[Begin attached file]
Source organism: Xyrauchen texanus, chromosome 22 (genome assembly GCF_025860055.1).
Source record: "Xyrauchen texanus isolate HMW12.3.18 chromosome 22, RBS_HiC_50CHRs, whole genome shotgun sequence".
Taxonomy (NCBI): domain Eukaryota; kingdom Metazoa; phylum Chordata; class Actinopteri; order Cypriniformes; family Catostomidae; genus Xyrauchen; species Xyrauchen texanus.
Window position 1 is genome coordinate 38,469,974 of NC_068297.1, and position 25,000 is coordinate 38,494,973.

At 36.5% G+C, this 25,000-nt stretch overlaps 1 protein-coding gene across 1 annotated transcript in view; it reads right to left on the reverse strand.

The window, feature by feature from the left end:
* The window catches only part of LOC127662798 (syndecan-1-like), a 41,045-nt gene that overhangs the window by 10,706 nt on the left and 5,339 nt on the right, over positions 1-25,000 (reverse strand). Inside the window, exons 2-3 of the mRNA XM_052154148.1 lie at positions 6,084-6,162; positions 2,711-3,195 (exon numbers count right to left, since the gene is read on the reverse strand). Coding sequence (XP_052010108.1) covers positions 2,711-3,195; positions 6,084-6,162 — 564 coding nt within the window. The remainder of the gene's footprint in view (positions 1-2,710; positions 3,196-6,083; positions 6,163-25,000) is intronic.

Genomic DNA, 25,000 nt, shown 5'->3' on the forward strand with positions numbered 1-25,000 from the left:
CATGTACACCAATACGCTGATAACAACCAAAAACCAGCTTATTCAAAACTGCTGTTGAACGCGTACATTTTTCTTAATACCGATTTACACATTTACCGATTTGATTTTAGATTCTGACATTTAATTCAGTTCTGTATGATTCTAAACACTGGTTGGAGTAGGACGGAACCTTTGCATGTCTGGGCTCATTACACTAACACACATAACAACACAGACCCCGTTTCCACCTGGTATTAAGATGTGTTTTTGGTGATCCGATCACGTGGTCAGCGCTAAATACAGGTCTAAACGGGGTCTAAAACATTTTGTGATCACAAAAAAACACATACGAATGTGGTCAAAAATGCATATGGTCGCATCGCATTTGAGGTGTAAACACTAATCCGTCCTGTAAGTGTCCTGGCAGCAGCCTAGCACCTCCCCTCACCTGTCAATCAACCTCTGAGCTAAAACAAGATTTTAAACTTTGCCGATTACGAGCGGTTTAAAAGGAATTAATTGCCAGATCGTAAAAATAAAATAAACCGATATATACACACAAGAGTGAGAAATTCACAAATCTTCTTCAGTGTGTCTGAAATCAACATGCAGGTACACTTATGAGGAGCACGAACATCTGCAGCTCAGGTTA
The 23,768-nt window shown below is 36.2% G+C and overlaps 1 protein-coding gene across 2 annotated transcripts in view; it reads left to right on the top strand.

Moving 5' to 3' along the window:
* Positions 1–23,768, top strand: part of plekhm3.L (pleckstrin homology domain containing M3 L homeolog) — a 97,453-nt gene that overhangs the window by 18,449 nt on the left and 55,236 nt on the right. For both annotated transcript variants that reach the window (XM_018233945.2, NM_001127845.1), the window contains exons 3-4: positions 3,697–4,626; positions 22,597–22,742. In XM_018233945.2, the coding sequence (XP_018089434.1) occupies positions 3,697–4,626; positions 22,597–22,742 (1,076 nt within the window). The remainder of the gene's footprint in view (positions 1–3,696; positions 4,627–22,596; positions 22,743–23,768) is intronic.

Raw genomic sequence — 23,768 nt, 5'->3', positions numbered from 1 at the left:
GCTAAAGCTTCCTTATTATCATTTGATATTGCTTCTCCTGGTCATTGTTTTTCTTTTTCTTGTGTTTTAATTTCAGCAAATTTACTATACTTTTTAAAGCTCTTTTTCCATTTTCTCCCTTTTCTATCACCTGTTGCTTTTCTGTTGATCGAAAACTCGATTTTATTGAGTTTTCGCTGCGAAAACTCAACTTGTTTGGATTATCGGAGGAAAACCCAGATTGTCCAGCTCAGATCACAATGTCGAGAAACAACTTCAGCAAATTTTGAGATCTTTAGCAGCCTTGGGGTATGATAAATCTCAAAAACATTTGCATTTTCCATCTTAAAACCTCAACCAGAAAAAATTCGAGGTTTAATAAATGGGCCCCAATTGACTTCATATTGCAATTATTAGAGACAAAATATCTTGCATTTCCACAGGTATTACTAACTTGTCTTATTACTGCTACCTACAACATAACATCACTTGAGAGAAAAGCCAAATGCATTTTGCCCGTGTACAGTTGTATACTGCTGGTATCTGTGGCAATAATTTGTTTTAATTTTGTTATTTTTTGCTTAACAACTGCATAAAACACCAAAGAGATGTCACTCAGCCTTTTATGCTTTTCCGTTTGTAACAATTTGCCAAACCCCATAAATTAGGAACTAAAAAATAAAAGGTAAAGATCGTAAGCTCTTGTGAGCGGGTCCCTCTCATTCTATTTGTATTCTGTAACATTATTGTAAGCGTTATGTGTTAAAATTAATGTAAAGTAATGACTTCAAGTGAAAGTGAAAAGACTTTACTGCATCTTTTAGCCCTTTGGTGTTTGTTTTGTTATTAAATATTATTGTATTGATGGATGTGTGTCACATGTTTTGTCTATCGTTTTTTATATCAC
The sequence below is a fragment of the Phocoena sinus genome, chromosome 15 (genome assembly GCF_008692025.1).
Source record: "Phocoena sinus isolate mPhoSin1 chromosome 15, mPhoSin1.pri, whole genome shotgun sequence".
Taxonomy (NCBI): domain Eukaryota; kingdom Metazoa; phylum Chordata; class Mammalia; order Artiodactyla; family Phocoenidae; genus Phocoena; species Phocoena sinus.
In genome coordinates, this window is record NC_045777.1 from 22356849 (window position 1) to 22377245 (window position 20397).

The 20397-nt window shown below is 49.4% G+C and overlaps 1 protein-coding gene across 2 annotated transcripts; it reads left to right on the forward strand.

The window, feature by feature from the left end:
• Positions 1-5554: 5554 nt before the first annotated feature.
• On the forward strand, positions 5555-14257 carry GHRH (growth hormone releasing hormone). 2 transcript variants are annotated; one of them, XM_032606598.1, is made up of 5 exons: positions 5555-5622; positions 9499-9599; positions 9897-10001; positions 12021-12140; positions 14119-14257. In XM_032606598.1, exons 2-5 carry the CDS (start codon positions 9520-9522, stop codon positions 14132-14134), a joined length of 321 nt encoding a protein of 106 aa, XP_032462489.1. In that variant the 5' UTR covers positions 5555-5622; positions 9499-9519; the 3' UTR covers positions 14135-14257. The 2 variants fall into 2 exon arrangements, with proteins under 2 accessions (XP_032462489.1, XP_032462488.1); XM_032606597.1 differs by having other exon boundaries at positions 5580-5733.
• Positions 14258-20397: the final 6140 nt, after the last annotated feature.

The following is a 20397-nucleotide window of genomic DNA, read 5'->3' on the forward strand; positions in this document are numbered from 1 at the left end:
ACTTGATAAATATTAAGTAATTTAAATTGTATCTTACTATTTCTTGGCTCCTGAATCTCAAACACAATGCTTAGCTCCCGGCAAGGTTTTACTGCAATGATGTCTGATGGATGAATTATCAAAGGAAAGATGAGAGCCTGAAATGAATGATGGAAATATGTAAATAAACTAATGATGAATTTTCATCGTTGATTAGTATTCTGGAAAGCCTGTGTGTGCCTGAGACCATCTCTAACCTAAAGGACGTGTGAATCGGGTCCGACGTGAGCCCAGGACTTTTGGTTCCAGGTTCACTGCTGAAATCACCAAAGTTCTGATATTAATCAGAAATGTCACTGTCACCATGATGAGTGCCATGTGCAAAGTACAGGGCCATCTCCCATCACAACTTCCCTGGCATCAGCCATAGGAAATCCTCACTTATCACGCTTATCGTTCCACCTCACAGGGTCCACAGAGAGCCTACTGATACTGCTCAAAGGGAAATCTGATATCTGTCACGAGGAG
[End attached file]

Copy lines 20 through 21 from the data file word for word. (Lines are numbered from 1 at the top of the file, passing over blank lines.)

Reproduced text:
The window, feature by feature from the left end:
• Positions 1-5554: 5554 nt before the first annotated feature.